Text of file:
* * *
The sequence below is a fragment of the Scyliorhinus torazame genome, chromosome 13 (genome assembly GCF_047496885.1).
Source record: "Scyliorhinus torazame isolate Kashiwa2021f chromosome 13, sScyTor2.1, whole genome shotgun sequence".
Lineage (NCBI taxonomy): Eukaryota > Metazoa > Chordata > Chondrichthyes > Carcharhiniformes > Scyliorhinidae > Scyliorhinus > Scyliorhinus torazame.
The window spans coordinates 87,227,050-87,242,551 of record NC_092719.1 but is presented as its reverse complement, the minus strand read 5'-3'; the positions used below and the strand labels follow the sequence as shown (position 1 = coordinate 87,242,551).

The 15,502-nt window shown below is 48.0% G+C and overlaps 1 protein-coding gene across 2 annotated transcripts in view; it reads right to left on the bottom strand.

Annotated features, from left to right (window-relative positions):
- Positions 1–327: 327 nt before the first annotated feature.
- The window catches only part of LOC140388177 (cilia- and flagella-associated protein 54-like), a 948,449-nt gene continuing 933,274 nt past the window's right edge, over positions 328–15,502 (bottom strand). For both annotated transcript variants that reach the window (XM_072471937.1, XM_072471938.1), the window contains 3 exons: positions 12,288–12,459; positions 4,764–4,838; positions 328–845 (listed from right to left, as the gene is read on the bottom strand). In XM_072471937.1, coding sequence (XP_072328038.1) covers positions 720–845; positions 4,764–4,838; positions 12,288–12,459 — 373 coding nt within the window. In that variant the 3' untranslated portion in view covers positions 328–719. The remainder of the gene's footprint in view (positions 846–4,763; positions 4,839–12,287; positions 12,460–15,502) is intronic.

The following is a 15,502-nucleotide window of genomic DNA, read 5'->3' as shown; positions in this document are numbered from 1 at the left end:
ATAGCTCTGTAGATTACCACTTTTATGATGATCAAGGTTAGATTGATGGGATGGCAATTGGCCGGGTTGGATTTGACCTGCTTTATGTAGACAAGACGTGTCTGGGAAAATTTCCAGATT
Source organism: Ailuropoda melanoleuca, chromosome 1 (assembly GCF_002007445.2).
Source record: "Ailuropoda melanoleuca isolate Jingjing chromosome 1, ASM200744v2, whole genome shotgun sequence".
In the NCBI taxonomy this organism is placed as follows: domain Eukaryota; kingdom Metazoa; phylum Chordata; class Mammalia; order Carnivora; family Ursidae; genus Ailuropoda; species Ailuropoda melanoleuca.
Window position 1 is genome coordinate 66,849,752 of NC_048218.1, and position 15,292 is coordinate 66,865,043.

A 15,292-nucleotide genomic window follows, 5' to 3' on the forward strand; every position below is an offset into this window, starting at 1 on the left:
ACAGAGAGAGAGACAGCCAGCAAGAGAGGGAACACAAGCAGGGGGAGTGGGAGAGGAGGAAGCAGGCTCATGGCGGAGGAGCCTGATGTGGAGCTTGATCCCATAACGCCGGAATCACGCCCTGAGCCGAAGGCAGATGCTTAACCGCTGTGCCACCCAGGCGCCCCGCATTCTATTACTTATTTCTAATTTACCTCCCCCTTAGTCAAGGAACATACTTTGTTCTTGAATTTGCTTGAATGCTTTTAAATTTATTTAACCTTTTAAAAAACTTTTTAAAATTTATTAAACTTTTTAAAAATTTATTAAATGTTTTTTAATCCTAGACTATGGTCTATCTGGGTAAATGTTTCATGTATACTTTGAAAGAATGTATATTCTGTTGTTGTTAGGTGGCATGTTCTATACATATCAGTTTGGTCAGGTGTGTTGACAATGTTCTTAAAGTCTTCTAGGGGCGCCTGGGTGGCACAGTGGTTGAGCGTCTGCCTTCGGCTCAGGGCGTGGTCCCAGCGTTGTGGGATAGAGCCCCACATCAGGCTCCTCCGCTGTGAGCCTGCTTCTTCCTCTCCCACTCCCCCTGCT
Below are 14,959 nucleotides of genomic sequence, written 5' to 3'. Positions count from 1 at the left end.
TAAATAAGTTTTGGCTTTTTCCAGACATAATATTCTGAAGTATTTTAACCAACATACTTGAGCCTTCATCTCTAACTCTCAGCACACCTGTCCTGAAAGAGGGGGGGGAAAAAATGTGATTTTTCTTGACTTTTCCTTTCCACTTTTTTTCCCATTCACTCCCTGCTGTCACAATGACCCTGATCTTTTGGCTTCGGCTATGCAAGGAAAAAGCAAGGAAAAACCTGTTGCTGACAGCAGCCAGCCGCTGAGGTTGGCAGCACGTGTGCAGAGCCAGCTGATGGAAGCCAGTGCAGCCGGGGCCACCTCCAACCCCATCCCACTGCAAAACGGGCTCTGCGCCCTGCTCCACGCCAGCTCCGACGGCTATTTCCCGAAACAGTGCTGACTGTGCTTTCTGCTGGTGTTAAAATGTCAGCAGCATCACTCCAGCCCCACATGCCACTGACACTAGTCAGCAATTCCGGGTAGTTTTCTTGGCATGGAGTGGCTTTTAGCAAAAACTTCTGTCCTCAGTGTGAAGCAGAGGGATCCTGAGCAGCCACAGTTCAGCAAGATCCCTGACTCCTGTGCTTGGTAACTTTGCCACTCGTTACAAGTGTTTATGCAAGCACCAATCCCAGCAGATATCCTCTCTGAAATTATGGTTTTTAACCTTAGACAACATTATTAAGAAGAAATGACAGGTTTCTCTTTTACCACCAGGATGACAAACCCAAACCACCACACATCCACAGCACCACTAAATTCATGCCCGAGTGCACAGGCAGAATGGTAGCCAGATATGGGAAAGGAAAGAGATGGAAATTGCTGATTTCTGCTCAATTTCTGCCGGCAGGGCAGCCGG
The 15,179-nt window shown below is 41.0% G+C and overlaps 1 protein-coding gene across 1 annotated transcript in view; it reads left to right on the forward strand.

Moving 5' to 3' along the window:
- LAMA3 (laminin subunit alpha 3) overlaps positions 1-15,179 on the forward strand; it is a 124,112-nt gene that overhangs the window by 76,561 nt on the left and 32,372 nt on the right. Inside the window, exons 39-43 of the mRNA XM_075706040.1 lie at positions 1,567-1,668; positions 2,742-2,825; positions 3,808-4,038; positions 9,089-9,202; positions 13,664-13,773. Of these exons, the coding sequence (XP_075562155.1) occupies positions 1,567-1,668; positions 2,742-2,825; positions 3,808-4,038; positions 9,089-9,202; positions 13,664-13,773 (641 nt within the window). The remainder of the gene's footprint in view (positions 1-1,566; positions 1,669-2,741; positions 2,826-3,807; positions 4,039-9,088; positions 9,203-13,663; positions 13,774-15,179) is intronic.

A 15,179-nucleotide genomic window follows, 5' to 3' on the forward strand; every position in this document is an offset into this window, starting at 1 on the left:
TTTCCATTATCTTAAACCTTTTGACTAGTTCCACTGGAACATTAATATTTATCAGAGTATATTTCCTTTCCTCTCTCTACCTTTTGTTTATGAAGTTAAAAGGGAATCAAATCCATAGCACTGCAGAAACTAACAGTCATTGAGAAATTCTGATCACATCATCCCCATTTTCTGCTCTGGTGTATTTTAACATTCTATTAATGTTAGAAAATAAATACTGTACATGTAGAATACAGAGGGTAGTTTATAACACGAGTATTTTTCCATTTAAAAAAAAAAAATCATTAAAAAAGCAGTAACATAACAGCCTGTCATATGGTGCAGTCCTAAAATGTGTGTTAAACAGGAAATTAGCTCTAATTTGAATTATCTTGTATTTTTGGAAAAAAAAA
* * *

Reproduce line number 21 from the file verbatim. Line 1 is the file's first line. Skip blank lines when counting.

- LAMA3 (laminin subunit alpha 3) overlaps positions 1-15,179 on the forward strand; it is a 124,112-nt gene that overhangs the window by 76,561 nt on the left and 32,372 nt on the right. Inside the window, exons 39-43 of the mRNA XM_075706040.1 lie at positions 1,567-1,668; positions 2,742-2,825; positions 3,808-4,038; positions 9,089-9,202; positions 13,664-13,773. Of these exons, the coding sequence (XP_075562155.1) occupies positions 1,567-1,668; positions 2,742-2,825; positions 3,808-4,038; positions 9,089-9,202; positions 13,664-13,773 (641 nt within the window). The remainder of the gene's footprint in view (positions 1-1,566; positions 1,669-2,741; positions 2,826-3,807; positions 4,039-9,088; positions 9,203-13,663; positions 13,774-15,179) is intronic.